Minnesota officer who shot Daunte Wright meant to draw Taser, not handgun, police chief says

Residents and community activists of Brooklyn Center, a suburb north of Minneapolis, call for justice in the shooting death of Daunte Wright.


The police chief of a Minneapolis suburb said Monday the officer who shot and killed 20-year-old Daunte Wright during a traffic stop a day earlier may have intended to use a Taser, not a firearm.

“It is my belief that the officer had their intention to deploy the Taser but instead shot Mr. Wright with a single bullet,“ said Brooklyn Center Police Chief Tim Gannon, adding that he believes this was an ”accidental discharge.” The officer, he said, has been placed on administrative leave.

The shooting of a Black man as the trial of an officer charged with murdering George Floyd transfixes the nation has ignited tensions in the Minneapolis area with protesters — yet again — taking to the streets for racial justice.


Residents and activists of this suburb north of Minneapolis quickly pushed back on police, calling for justice for Wright, who officials said was unarmed.

“Daunte Wright is yet another young Black man killed at the hands of those who have sworn to protect and serve all of us — not just the whitest among us,” Benjamin Crump, a civil rights attorney representing the Wright family, said. “What will it take for law enforcement to stop killing people of color? The growing number of Black men and women who have been killed or harmed by police is far too hefty a price for the equality we are seeking.”

NAACP President Derrick Johnson said Wright was killed “just north of where George Floyd was suffocated less than a year ago. Both were fathers, both were Black men, both died at the hands of police.”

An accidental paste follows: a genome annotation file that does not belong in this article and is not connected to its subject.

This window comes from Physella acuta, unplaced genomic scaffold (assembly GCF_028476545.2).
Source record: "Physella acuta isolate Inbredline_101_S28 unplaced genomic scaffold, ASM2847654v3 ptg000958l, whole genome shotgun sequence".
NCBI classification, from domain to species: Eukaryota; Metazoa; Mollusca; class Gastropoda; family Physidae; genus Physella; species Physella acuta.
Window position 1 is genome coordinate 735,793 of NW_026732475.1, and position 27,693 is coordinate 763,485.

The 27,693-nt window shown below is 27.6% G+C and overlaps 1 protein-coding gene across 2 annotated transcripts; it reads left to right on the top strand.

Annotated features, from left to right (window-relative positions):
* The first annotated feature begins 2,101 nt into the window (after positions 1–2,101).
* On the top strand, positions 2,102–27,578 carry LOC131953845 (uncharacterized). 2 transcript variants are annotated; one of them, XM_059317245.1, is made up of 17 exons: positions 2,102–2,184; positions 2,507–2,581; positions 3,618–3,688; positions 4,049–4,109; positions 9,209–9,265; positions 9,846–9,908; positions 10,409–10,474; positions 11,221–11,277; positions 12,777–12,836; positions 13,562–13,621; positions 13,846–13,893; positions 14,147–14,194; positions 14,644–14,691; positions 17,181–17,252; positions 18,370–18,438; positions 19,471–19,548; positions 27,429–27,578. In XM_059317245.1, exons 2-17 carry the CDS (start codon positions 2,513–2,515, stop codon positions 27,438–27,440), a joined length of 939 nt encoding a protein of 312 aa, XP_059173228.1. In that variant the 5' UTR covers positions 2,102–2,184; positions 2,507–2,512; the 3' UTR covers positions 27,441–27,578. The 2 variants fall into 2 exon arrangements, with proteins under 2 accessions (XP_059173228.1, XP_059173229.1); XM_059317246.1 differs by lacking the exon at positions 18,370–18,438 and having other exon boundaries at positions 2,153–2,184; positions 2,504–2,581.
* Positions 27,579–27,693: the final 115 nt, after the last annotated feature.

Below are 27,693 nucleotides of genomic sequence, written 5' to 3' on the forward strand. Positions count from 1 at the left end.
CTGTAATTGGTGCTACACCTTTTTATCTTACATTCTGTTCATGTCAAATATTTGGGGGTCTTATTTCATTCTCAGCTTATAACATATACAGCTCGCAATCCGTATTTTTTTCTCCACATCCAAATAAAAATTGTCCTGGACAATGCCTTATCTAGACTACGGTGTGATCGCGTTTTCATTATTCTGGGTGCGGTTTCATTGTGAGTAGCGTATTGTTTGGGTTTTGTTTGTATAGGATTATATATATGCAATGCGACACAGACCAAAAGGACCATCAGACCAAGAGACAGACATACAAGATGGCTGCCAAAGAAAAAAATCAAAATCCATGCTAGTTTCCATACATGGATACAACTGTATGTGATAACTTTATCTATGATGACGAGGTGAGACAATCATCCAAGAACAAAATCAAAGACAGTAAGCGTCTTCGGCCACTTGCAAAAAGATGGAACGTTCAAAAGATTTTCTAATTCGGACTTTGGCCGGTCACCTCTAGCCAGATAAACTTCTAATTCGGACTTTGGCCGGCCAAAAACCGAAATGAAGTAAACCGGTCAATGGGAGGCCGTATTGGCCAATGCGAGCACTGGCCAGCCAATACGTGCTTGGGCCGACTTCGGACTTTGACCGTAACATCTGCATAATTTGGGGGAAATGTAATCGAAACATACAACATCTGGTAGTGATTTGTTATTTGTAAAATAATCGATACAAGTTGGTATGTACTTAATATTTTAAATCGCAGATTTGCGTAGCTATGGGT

“Whether it be carelessness and negligence, or a blatant modern-day lynching, the result is the same. Another Black man has died at the hands of police,” Johnson said.

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April 12, 2021

During a news conference Monday, Gannon played a video clip from the body camera of the police officer who fired the shot. The video showed police attempting to arrest Wright because of an outstanding warrant. Wright appeared to try to get into his car and drive away. What appeared to be a woman’s voice shouted, “Taser Taser Taser” before a gunshot was fired.

City officials took questions from a small number of reporters and community activists.

Brooklyn Center Mayor Mike Elliott said he believes the officer, whose name has not been released, should be fired.


Elliot spoke with President Biden on Monday about the events unfolding here.

“I think we’ve got to wait and see what the investigation shows. The entire investigation,” Biden said from the Oval Office.

Biden said he watched the “fairly graphic” body camera footage from the officer who killed Wright.

“The question is whether it was an accident or intentional. That remains to be determined.”

Biden then stressed that there is “absolutely no justification for violence” in protest or otherwise.

“Peaceful protest is understandable. And the fact is that we do know that the anger, pain and trauma that exists in the Black community in that environment is real, serious and consequential. But that does not justify violence.”

Minnesota Gov. Tim Walz on Sunday tweeted that he was praying for Wright’s family “as our state mourns another life of a Black man taken by law enforcement.”


A forensic pathologist says George Floyd died of a lack of oxygen that damaged his brain and caused his heart to stop, bolstering prior testimony.

April 9, 2021

In downtown Minneapolis on Monday, the third week of testimony in the Derek Chauvin trial began in which the former officer is charged with murder and manslaughter.

A defense attorney for Chauvin requested that, because of the shooting in Brooklyn Center, jurors in the case be sequestered. Judge Peter Cahill denied the request and the trial proceeded with prosecutors calling a cardiologist to the stand who said Floyd died as a result of police use of force.

Ganguli, a special correspondent, reported from Brooklyn Center and Lee from Los Angeles. Times staff writer Chris Megerian in Washington contributed to this report.